I looked behind us. The steel gray band had crept to the north over Douglas peak, even as we could see clouds, stalagtited with rain, slowly drawing towards us from the north. Gray wisps bubbled over Indian Pass as if a cauldron brewed on the other side, but directly above the clear blue bubble held its ground.
“I don’t know,” I said. “Definitely on guard. There sure doesn’t look to be much down there if we need to retreat.”
“Yeah, do you think we should go down that way? To the right? And then just retrace back this way in the morning?”
“Hmm…” ugh, but that sounded like a lot of work. With the blue skies…but with the storms…“I don’t know.”
“Well let’s go check it out first. Maybe we’ll find something random. We can always bail to the east.”
We worked our way off the snow, then despiked, hopping down steep talus, the basin growing around us as we descended. The glacier had obviously been receding; still mind-boggling massive, it no longer came close to encompassing its inscription on the map. The bowl it ringed was filled with rubble from baseball to VW Vanagon size. A shimmering turquoise pool leaked from below its edge.
Reconnoitering far from the route, Prana stopped to filter some water he’d been carrying since lunch, unsure when we’d be able to collect more. Leaning against a giant boulder, watching the Glacier (surely the embodiment of an earth god, if ever there was one) part of me lamented having to blow through this miraculous setting so quickly. Even though it was only our second day out, really, it felt like 4 or 5 or more had passed – like this particular spot would be much more difficult to return to.
I mentally rallied and shouldered my pack, trying to ready myself to be stressed for another few hours- in addition to the converging weather, from directly across, Indian Pass looked steep. Steeper than anything yet. And I was starting to get a bit tired.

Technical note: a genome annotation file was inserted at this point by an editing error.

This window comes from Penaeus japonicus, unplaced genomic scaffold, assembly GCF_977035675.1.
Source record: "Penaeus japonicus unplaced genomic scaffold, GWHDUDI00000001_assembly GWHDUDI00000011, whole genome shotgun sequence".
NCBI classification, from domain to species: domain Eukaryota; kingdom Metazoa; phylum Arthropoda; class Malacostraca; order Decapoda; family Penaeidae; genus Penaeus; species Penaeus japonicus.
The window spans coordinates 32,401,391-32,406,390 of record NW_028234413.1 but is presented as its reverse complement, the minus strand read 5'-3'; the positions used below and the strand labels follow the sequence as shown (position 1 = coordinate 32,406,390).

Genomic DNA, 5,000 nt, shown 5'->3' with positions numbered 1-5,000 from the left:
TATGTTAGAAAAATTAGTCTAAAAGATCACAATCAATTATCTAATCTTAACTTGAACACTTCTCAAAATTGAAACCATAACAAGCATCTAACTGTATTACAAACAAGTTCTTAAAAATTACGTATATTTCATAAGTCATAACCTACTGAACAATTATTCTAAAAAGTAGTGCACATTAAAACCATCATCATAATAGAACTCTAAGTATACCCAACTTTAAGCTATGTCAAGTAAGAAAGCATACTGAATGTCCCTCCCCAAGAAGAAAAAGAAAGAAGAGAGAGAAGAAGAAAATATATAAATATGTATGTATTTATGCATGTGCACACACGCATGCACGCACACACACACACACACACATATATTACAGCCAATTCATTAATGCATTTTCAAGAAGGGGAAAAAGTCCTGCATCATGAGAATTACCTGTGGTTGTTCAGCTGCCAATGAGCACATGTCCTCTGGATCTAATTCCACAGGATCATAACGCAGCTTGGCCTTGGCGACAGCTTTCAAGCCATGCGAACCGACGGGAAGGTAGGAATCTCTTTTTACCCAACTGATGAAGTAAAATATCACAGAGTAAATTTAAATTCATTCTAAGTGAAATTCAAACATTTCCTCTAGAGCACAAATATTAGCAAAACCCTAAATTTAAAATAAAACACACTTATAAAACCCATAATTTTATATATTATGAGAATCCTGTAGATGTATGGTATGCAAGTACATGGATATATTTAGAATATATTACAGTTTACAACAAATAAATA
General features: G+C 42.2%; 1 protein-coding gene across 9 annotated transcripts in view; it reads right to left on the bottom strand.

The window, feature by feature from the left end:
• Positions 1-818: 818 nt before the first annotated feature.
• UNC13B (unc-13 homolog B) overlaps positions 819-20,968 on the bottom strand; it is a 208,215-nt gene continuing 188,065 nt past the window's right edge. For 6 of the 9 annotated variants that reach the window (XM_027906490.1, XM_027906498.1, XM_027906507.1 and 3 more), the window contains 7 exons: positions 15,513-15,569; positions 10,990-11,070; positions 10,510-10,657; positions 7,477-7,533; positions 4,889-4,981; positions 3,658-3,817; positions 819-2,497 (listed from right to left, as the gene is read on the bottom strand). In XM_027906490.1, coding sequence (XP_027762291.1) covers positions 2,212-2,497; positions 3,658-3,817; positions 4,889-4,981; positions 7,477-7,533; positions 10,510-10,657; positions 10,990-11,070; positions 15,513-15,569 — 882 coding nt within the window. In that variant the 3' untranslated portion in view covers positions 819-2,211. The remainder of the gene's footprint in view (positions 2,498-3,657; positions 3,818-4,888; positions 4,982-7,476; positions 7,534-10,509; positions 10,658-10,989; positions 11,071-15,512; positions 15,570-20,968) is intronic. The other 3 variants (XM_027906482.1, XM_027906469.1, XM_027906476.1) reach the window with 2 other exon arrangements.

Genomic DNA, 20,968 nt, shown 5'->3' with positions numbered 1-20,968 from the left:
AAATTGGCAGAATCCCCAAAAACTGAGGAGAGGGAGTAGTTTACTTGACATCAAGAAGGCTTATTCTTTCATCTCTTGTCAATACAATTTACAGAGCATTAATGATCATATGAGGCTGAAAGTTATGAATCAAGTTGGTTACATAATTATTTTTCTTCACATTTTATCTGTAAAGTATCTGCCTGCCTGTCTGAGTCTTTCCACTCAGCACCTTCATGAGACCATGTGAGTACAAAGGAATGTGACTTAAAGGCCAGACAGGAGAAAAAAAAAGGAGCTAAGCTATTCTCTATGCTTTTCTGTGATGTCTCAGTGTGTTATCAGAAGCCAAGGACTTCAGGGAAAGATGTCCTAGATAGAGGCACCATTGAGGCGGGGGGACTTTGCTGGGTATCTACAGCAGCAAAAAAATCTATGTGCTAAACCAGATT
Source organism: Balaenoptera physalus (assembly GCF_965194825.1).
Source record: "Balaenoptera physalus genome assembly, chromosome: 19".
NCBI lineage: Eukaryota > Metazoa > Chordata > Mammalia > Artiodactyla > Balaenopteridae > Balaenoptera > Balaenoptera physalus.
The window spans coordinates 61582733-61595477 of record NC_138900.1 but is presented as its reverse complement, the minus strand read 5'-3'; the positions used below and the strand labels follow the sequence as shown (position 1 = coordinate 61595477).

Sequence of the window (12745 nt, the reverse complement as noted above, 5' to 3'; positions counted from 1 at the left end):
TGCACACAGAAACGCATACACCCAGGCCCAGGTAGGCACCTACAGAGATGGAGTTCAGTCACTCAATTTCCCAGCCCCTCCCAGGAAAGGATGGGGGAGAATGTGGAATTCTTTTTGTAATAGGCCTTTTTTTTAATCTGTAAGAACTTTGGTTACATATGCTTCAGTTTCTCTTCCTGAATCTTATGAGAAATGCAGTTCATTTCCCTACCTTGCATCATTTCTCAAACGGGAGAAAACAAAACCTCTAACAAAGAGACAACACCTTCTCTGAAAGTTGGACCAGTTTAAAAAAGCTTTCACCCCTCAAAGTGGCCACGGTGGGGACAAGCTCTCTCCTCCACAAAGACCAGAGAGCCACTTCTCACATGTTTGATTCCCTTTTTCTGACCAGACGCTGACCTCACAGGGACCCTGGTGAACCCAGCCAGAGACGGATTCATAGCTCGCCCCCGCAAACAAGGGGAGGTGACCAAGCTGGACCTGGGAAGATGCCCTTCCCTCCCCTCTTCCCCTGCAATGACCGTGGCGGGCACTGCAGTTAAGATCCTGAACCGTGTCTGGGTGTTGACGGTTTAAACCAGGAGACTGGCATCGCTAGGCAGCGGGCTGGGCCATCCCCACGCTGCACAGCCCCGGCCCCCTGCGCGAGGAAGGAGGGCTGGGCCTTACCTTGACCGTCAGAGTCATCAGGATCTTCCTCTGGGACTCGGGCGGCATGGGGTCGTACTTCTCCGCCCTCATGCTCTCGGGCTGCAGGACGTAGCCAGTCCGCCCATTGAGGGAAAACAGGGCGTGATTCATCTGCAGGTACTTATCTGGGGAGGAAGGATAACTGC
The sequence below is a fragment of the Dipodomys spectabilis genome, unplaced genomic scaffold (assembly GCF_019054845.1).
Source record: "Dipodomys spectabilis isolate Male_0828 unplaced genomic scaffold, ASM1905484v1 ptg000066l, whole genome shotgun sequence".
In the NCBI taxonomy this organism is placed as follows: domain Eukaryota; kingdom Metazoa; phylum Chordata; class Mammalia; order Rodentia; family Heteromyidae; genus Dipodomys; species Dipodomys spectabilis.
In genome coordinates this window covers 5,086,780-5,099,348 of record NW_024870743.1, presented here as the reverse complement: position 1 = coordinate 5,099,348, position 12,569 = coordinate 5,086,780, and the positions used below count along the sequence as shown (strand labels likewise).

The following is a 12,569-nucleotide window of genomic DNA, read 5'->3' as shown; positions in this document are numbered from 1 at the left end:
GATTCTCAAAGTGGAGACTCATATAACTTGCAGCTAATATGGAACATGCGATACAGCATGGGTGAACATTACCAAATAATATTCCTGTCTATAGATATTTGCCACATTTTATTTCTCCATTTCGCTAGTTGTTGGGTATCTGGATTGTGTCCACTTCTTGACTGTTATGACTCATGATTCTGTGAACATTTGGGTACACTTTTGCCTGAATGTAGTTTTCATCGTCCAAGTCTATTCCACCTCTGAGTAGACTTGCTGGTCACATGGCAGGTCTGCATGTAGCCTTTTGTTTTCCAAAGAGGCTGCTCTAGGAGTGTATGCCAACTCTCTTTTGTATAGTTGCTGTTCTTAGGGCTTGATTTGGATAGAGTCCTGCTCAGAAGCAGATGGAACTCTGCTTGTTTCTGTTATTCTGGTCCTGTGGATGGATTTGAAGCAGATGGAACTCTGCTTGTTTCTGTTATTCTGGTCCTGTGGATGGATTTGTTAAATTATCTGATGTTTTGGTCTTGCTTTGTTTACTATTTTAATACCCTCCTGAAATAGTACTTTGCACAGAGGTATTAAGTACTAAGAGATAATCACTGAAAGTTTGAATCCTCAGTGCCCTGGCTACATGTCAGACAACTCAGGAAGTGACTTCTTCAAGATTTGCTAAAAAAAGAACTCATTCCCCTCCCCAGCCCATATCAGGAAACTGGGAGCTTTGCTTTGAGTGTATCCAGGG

2 dozen steps from our break, a bare space nooked between boulders appeared. Almost the exact size of our tent. And…floored with sand. The first footfall that wasn’t balancing on a boulder or kicking into snow since 8:00 this morning. What the? How could this possibly be?
It had to be a gift from the Glacier.
Prana looked at me. “Do you want to stay here?”
I wrestled. Why did I want myself to want to go on? “I do,” I finally said. “I really, really do.” This was one of the coolest settings I’d ever stood in, and here was an invitation, the wilderness equivalent of a guest room door opened with towels folded on the freshly made bed.
As soon as we set our packs down, thunder rolled up from Douglas Pass in waves along the Divide until it splattered itself out far north of us.
“Well, then. This was perfect, I guess.” Prana said.
And it was. The tent just barely fit. Rain battered in from the east, cleared, then swept down from the north. Rockfall clattered. The gushing of the stream hummed. And the whole time, Knifepoint mountain stood defiantly against the storm.